London menswear enigma Jsen Wintle's specialty is the arcane inspiration. For fall, he'd been looking at early daguerreotypes of cowboys, which got him brooding on frontier lawlessness and the way that people snap in extreme circumstances. Each seat in his show venue carried an anonymous quote about the human compulsion to sin. Given that said venue was a crepuscular basement, the prevailing mood before the first outfit had even appeared was distinctly ominous, well in keeping with the air of the night that always attached to Wintle's bespoke business in London.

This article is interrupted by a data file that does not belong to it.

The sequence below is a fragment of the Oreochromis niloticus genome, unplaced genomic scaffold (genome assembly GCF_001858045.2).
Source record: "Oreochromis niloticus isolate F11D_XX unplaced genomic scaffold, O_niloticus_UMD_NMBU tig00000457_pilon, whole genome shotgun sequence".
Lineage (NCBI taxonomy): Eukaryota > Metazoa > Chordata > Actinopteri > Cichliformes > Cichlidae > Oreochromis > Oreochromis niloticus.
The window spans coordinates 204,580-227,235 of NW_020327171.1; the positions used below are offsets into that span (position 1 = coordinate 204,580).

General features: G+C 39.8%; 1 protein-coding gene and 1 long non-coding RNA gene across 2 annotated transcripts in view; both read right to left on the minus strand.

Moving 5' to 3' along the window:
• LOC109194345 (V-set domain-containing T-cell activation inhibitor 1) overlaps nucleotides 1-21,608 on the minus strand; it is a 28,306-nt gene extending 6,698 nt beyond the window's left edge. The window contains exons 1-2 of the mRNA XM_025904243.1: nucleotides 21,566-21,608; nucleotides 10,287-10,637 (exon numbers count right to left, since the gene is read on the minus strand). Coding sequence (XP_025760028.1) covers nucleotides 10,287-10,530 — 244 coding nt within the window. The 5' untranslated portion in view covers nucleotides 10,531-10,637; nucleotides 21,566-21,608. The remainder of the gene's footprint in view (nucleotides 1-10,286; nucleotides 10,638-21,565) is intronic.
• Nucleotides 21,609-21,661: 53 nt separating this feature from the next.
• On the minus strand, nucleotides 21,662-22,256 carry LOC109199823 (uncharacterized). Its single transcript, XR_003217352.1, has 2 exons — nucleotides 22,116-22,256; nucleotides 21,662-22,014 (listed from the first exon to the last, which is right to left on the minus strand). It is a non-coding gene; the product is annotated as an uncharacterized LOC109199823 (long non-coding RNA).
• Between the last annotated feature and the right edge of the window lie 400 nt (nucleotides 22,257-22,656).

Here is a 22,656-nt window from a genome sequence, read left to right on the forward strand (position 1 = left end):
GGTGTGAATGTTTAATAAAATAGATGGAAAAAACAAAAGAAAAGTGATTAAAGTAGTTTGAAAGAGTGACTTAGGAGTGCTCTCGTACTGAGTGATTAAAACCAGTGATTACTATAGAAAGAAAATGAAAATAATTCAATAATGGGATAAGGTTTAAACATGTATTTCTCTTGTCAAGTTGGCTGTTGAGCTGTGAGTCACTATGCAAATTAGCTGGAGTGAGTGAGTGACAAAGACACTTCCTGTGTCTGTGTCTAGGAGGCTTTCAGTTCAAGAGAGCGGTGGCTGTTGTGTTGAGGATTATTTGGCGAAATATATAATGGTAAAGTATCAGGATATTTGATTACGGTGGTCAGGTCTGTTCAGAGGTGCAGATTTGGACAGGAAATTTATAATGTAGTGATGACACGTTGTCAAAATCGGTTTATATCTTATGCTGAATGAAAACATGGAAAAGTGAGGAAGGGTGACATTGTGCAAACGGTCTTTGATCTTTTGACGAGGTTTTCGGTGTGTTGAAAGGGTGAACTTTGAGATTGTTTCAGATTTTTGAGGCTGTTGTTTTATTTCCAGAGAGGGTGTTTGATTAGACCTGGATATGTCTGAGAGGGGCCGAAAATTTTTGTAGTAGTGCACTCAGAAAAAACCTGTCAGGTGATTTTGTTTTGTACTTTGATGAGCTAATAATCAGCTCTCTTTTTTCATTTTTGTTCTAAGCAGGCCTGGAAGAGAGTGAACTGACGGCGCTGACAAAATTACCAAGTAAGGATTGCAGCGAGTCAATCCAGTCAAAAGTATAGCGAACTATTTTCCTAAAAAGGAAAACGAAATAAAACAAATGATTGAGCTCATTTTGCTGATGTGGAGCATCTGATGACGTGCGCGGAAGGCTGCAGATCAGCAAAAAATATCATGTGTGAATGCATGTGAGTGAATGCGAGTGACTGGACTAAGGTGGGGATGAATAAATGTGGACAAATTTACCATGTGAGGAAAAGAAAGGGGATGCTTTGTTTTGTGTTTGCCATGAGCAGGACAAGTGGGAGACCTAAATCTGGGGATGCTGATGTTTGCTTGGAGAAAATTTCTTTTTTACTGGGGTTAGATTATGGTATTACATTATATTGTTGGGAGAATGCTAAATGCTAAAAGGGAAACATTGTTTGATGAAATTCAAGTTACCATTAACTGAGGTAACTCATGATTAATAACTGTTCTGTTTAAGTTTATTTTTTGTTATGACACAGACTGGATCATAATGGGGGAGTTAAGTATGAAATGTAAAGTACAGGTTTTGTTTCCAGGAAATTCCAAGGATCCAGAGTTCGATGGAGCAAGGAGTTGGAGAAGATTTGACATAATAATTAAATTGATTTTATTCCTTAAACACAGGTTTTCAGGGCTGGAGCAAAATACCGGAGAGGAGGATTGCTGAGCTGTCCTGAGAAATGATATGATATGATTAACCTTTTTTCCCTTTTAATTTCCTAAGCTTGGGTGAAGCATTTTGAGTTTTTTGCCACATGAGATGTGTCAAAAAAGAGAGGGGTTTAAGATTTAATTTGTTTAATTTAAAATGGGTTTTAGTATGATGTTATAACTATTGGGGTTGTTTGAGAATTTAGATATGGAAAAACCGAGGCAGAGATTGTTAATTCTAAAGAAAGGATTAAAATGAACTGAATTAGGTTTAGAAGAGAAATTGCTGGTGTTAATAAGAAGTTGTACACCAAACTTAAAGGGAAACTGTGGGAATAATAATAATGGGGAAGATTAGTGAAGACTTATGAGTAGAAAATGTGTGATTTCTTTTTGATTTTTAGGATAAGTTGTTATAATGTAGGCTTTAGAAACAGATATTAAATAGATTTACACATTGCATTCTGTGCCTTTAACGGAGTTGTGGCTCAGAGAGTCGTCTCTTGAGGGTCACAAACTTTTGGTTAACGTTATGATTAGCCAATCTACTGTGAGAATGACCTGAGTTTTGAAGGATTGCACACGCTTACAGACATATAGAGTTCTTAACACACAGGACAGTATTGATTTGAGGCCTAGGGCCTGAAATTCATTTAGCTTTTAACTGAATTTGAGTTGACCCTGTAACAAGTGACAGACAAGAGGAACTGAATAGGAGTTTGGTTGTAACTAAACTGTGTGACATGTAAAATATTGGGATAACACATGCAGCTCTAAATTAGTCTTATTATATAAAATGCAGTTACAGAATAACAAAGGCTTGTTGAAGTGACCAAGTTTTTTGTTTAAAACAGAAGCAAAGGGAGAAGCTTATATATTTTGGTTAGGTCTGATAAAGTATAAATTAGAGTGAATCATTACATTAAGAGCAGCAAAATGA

But as soon as the show started, the shadows lifted, and it was plain to see that the designer's move into ready-to-wear has eased him away from his signature precision tailoring. The presentation was a tightly focused variation on a theme. Either subtle or dull—take your pick—but what could be simpler than a leather jacket and jeans? Wintle was keen to show his casual side with the denim and knitwear, like a long, cabled cardigan coat. The emphasis on outerwear was something new for him: puffer jacket and vest, a herringboned peacoat with a big shawl collar. But that last detail suggested his heart will always be with formalwear, like the tux-striped trousers he showed with a gray cabled sweater. The last outfit, a cropped tailcoat, ideally paired with jeans, was another attempted détente between day and night. Hedi Slimane is clearly the benchmark for this sort of endeavor, and Wintle has a way to go before he matches that kind of mastery. But he's been working with Kopenhagen Fur, so there was a patchwork of black mink on the front of one leather jacket and a double-breasted coat of astrakhan. They suggested he has at least mastered the art of keeping his (Russian) customers satisfied.